It is not an easy time to be a Unix server vendor, but at least it has stopped getting harder.
According to the latest statistics from the box counters at IDC, worldwide sales of Unix servers was flat as a pancake, growing four-tenths of a percent to hit $3.8bn in revenues. That drops Unix from about half of revenues a decade ago to about a quarter of the money pie here in the 2010s. Yes, a lot of servers ship with no operating system, and IDC does guesstimates to figure out what OSes are the primary ones on the boxes. So there is a bit of witchcraft in the numbers. But for Unix and mainframe machines, you kind of know what buyers are plunking on the boxes.
By contrast, IDC figures that sales of mainframes shot up by 69.1 per cent in the fourth quarter, to hit $1.7bn. That was the highest growth spike that IDC has ever recorded for a mainframes. Servers with Linux as their primary operating system saw a 29.3 per cent jump in revenues, hitting $2.5bn and representing more than 450,000 units shipped. Windows was the primary operating system on 1.5 million boxes, according to IDC, and these machines generated $6.3bn in revenues, up 16.8 percent compared to the year ago quarter. That shipment level for Windows boxes is the highest in the history of the platform, too.
(Note: IDC's server figures include the processors, chassis, memory, base disk, and I/O features as well as a core operating system, sold directly by vendors or indirectly through the channel, but with the dollars reckoned at the factory level. So this means you see the machines vendors sold into the channel during Q4, not necessarily the machines that the channel resellers sold to customers in that same period. Sometimes, customers are getting stuff passed through quickly, and sometimes they are buying older inventory.)
When you add it all up, the overall server market had revenue growth of 15.3 per cent, hitting $14.96bn, in the fourth quarter. Shipments rose by 6.1 per cent, to a total of 2.06 million boxes. For the full year, IDC says server revenues worldwide were up 11.4 per cent, to $48.1bn.
For some bizarre reason, Hewlett-Packard declared in its press release covering the IDC numbers that it was the leader in terms of worldwide server revenue and shipments for the year, but if you look at the data, IBM beat HP resoundingly in revenues in the four quarter, $5.59bn versus $4.47bn, and for the full year IBM's $15.3bn was actually $32m bigger than HP's $15.3bn. (The difference is rounded out at three significant digits, but server makers fight over those scraps of millions.) IBM grew server sales by 21.9 per cent in Q4, while HP grew at only 13.2 per cent and a bit slower than the market at large. For the year, IBM had only 8.5 per cent growth, however, while HP did 18.9 per cent.
Dell posted $1.89bn in server revenues in Q4, up 26.8 per cent, and crested just above $7bn for all of 2010, with an impressive 34.2 per cent spike. IDC still calls it Sun in its tables, but it is really Oracle, and Q4 was not a particularly good one for the software giant and server upstart. Oracle's server sales were off 14.4 per cent in Q4, to $883m, and for the full year sales were $3.28bn, down 14 per cent.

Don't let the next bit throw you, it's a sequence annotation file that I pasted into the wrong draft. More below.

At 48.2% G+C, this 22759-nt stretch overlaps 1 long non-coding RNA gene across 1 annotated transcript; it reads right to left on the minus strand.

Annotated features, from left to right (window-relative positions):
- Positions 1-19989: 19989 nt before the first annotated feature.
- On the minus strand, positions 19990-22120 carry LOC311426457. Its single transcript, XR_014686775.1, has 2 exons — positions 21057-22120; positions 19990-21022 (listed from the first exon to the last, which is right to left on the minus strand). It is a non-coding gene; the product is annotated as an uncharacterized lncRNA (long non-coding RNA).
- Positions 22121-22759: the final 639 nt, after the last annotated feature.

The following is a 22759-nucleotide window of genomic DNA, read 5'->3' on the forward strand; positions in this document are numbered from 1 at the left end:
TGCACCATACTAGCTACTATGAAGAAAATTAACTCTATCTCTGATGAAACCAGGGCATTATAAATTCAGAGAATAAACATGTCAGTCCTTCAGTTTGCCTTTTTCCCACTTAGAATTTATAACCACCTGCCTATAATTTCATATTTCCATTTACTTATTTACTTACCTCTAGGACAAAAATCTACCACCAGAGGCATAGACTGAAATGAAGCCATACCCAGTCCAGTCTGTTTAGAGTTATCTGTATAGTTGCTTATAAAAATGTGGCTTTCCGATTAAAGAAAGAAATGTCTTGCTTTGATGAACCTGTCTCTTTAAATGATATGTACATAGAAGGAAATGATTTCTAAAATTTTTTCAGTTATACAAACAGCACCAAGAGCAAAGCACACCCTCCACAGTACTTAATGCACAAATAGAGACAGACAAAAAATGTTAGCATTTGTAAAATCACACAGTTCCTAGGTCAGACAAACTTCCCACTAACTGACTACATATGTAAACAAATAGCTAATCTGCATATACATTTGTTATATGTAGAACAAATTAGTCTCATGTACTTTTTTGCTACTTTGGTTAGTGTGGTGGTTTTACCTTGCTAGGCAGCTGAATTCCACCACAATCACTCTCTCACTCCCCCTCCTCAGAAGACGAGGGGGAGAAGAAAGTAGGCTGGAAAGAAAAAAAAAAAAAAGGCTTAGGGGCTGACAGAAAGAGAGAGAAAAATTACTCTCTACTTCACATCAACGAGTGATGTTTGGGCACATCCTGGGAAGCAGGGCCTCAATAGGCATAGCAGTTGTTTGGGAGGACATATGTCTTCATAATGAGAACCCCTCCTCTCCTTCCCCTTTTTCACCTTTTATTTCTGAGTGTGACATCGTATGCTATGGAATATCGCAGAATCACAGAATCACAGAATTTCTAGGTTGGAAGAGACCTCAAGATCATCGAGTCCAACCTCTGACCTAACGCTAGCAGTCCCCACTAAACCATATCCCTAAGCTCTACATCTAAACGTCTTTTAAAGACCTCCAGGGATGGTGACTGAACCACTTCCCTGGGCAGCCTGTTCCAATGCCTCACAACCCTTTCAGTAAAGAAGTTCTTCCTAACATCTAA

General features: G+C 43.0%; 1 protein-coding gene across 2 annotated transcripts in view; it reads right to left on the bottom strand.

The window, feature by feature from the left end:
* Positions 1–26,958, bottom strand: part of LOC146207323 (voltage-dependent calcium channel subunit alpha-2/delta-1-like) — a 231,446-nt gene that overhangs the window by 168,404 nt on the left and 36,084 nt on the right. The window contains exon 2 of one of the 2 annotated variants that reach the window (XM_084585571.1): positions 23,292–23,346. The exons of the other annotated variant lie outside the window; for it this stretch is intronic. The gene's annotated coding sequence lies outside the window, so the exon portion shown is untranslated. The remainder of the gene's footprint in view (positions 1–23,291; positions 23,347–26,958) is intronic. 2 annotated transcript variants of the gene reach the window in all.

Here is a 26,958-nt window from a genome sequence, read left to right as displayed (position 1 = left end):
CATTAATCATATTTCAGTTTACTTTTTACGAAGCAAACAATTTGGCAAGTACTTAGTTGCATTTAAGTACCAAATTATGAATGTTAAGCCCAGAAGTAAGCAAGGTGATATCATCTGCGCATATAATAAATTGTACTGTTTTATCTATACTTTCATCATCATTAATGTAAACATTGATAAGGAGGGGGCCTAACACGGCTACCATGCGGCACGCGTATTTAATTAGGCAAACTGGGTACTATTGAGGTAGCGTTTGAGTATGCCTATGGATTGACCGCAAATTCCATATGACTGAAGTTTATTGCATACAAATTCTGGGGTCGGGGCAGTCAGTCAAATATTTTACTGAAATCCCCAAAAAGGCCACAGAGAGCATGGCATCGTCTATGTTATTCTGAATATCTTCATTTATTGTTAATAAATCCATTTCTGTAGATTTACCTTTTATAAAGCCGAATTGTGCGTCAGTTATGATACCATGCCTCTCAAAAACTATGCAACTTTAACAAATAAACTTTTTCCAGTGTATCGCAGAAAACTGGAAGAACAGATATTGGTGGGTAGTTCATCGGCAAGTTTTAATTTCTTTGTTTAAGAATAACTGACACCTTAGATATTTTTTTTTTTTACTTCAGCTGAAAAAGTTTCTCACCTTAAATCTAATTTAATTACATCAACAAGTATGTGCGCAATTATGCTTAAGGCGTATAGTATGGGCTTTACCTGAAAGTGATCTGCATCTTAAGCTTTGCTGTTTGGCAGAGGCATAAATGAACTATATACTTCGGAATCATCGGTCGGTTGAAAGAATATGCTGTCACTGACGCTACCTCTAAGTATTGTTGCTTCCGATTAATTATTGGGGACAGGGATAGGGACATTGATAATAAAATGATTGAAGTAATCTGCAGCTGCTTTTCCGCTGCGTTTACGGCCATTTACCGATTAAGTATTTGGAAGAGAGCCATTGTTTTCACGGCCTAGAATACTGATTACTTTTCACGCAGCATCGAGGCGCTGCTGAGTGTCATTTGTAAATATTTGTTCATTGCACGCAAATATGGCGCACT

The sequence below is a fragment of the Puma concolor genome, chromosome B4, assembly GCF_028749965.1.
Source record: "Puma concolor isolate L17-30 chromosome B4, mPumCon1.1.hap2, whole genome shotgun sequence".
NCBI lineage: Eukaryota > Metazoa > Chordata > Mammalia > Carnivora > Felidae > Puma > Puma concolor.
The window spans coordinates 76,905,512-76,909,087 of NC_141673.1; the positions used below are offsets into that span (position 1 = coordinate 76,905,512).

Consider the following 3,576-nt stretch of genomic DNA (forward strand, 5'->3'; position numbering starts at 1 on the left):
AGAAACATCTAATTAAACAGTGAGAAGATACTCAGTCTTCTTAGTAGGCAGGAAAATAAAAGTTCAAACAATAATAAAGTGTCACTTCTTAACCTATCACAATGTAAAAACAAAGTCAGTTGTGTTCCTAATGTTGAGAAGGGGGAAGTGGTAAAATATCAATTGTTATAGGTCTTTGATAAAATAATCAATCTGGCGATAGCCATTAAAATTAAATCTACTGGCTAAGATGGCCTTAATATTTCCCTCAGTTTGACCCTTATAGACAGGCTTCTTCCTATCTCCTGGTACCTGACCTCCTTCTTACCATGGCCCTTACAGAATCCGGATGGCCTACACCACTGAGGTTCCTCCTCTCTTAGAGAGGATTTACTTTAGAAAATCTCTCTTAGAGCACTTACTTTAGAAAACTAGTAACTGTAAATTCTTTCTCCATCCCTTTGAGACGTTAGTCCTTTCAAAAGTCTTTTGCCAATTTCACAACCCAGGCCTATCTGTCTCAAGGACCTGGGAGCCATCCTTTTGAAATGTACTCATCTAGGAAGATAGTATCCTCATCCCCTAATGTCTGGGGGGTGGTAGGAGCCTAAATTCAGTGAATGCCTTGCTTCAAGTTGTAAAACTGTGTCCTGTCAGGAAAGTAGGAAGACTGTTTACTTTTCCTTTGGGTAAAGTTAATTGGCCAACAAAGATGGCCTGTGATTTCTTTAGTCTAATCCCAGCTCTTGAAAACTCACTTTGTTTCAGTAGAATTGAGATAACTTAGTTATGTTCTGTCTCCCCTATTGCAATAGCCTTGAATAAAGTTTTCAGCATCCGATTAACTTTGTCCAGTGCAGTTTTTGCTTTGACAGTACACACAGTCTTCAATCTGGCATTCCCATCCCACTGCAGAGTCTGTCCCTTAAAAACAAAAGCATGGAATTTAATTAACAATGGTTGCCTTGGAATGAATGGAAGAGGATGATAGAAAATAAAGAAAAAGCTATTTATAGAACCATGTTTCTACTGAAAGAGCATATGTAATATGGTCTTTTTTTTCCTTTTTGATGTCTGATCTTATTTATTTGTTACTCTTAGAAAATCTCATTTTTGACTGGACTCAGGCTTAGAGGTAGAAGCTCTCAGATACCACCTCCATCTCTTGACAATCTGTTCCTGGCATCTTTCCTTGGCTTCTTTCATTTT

By the second quarter of 2011, the compares should get easier for Oracle but the real question is when the company will see server revenues actually go up. To its credit, Oracle seems to be turning a profit on the Sun business, something Sun itself had not been able to do reliably for the better part of a decade.
Fujitsu pushed $541m in iron in Q4, down 9.4 per cent, and had sales of $2.19bn for all of last year, flat compared to 2009. Other vendors made up $1.59bn in revenues in the fourth quarter of 2010, up 20.1 per cent and helped by improving sales at Silicon Graphics, Cray, Super Micro and a slew of whitebox vendors. For the full 2010 year, other server makers didn't do as well, only growing sales by a half-point to just under $5bn and about a tenth of the overall market.
The x64 processors from Intel and Advanced Micro Devices drove the bulk of server sales in the final quarter of 2010, just as they have been doing for the better part of a decade. Vendors shipped 2 million boxes using Xeon or Opteron processors, an increase of 6.7 per cent year-on-year. Revenues for Xeon and Opteron boxes rose by 21.4 per cent in the quarter, hitting $9bn, helped by fatter two-socket boxes and a smattering of absolutely obese four-socket and eight-socket machines. For the year, x64-based server sales were up 28.7 per cent, to $30.6bn, with units up 16.6 per cent, hitting 7.4 million machines.
Jed Scaramella, research manager of IDC's enterprise platforms and data center trends group, told El Reg that Opteron-based machines accounted for about 7 per cent of shipments in Q4, down a smidgen year-on-year but up a bit sequentially. Intel, of course, had the other 93 per cent.
So what is 2011 going to look like? IDC is cautiously optimistic, as you might expect. "I think that the server refresh has worked through most of the pent-up demand left over from the economic downturn," says Scaramella. "But the market is still going to grow. I think we'll see another good quarter for non-x86 systems, but after a spike, they usually fall off to a long tail."